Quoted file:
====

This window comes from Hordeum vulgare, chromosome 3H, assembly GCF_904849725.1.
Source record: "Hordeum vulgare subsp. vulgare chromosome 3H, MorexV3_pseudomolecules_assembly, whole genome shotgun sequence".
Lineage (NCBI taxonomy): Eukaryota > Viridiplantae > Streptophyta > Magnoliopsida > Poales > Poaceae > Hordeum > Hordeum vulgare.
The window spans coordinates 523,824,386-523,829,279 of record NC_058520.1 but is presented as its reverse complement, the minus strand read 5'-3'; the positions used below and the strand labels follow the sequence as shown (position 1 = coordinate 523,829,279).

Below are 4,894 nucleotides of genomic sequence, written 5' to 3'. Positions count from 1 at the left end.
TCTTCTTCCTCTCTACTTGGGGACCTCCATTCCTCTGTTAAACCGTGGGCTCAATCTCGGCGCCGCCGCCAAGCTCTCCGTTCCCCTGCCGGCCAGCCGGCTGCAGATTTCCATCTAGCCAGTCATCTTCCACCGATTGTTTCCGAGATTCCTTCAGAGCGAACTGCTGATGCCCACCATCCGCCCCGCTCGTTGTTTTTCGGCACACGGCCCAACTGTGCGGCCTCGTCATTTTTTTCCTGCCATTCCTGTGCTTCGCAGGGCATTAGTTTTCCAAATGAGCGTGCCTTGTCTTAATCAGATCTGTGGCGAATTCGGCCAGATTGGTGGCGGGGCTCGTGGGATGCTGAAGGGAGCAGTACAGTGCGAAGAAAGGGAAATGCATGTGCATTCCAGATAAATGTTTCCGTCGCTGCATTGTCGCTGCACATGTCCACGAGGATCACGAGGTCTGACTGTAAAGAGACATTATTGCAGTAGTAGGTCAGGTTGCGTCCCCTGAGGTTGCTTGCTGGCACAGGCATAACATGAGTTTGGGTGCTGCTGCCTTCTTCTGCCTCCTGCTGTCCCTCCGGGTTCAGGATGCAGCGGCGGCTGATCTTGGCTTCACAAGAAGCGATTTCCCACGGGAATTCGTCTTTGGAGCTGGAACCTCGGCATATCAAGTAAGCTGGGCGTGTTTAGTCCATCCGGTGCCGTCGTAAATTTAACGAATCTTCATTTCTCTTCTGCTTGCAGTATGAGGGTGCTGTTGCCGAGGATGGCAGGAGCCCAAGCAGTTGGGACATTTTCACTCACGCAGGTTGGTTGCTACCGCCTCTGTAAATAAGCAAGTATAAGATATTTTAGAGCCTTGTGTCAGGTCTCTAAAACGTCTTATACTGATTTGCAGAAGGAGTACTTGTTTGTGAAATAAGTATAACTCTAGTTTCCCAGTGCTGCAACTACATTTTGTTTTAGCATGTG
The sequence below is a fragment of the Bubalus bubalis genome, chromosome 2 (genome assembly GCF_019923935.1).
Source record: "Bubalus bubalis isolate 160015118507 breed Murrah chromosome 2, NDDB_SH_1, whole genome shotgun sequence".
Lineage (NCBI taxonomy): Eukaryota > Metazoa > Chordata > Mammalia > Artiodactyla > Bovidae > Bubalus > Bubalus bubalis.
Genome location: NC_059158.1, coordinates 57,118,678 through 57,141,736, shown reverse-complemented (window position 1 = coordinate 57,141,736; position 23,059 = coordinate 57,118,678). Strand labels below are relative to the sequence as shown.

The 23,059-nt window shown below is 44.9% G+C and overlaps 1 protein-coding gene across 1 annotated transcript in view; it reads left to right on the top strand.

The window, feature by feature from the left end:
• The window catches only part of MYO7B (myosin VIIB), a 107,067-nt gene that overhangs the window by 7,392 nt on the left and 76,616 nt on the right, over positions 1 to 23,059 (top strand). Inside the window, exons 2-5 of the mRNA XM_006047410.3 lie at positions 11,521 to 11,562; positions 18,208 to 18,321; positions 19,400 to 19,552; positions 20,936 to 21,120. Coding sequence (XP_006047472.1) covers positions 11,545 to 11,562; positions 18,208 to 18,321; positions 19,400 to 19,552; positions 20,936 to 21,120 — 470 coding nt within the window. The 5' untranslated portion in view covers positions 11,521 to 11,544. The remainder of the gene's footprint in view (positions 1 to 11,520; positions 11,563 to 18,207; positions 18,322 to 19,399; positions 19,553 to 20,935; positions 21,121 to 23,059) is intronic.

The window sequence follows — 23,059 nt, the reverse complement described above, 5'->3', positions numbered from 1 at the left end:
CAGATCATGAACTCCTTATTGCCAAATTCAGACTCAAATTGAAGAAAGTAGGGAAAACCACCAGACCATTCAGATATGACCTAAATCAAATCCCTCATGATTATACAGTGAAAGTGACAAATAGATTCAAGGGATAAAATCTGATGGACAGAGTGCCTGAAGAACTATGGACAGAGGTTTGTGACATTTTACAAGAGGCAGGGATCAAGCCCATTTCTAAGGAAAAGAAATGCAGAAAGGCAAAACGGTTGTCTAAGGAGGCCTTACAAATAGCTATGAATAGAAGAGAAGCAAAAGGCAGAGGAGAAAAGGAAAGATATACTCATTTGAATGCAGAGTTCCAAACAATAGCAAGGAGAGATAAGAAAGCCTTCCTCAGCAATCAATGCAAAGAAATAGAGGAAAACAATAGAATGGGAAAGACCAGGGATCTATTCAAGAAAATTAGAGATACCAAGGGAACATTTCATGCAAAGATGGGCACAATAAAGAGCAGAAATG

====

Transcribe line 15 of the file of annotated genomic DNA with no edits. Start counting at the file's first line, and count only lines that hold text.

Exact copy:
CAGATCATGAACTCCTTATTGCCAAATTCAGACTCAAATTGAAGAAAGTAGGGAAAACCACCAGACCATTCAGATATGACCTAAATCAAATCCCTCATGATTATACAGTGAAAGTGACAAATAGATTCAAGGGATAAAATCTGATGGACAGAGTGCCTGAAGAACTATGGACAGAGGTTTGTGACATTTTACAAGAGGCAGGGATCAAGCCCATTTCTAAGGAAAAGAAATGCAGAAAGGCAAAACGGTTGTCTAAGGAGGCCTTACAAATAGCTATGAATAGAAGAGAAGCAAAAGGCAGAGGAGAAAAGGAAAGATATACTCATTTGAATGCAGAGTTCCAAACAATAGCAAGGAGAGATAAGAAAGCCTTCCTCAGCAATCAATGCAAAGAAATAGAGGAAAACAATAGAATGGGAAAGACCAGGGATCTATTCAAGAAAATTAGAGATACCAAGGGAACATTTCATGCAAAGATGGGCACAATAAAGAGCAGAAATG